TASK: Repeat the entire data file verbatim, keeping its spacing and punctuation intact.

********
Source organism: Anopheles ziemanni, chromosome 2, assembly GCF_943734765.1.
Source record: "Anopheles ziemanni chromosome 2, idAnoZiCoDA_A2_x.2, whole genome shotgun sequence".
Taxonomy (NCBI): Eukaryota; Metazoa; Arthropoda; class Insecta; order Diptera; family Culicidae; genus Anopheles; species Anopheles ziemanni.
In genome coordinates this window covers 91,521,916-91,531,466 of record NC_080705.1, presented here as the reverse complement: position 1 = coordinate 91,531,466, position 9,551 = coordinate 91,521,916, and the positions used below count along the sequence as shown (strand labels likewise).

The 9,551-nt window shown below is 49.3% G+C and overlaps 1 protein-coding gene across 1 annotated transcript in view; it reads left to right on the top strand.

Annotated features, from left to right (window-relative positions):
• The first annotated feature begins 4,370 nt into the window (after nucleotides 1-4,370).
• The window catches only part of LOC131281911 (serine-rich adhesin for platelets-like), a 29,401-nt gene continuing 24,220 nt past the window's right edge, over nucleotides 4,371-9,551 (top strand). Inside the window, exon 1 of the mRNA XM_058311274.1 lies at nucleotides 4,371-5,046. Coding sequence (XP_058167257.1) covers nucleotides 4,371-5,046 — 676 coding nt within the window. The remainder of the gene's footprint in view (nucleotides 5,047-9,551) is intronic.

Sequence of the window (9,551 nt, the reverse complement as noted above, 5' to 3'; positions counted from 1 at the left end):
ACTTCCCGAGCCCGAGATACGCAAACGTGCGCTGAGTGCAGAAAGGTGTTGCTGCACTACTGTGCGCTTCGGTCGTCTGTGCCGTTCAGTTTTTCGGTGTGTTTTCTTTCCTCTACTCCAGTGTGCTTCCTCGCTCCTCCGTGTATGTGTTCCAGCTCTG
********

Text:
Source organism: Anopheles ziemanni, chromosome 2, assembly GCF_943734765.1.
Source record: "Anopheles ziemanni chromosome 2, idAnoZiCoDA_A2_x.2, whole genome shotgun sequence".
Taxonomy (NCBI): Eukaryota; Metazoa; Arthropoda; class Insecta; order Diptera; family Culicidae; genus Anopheles; species Anopheles ziemanni.
In genome coordinates this window covers 91,521,916-91,531,466 of record NC_080705.1, presented here as the reverse complement: position 1 = coordinate 91,531,466, position 9,551 = coordinate 91,521,916, and the positions used below count along the sequence as shown (strand labels likewise).

The 9,551-nt window shown below is 49.3% G+C and overlaps 1 protein-coding gene across 1 annotated transcript in view; it reads left to right on the top strand.

Annotated features, from left to right (window-relative positions):
• The first annotated feature begins 4,370 nt into the window (after nucleotides 1-4,370).
• The window catches only part of LOC131281911 (serine-rich adhesin for platelets-like), a 29,401-nt gene continuing 24,220 nt past the window's right edge, over nucleotides 4,371-9,551 (top strand). Inside the window, exon 1 of the mRNA XM_058311274.1 lies at nucleotides 4,371-5,046. Coding sequence (XP_058167257.1) covers nucleotides 4,371-5,046 — 676 coding nt within the window. The remainder of the gene's footprint in view (nucleotides 5,047-9,551) is intronic.

Sequence of the window (9,551 nt, the reverse complement as noted above, 5' to 3'; positions counted from 1 at the left end):
ACTTCCCGAGCCCGAGATACGCAAACGTGCGCTGAGTGCAGAAAGGTGTTGCTGCACTACTGTGCGCTTCGGTCGTCTGTGCCGTTCAGTTTTTCGGTGTGTTTTCTTTCCTCTACTCCAGTGTGCTTCCTCGCTCCTCCGTGTATGTGTTCCAGCTCTG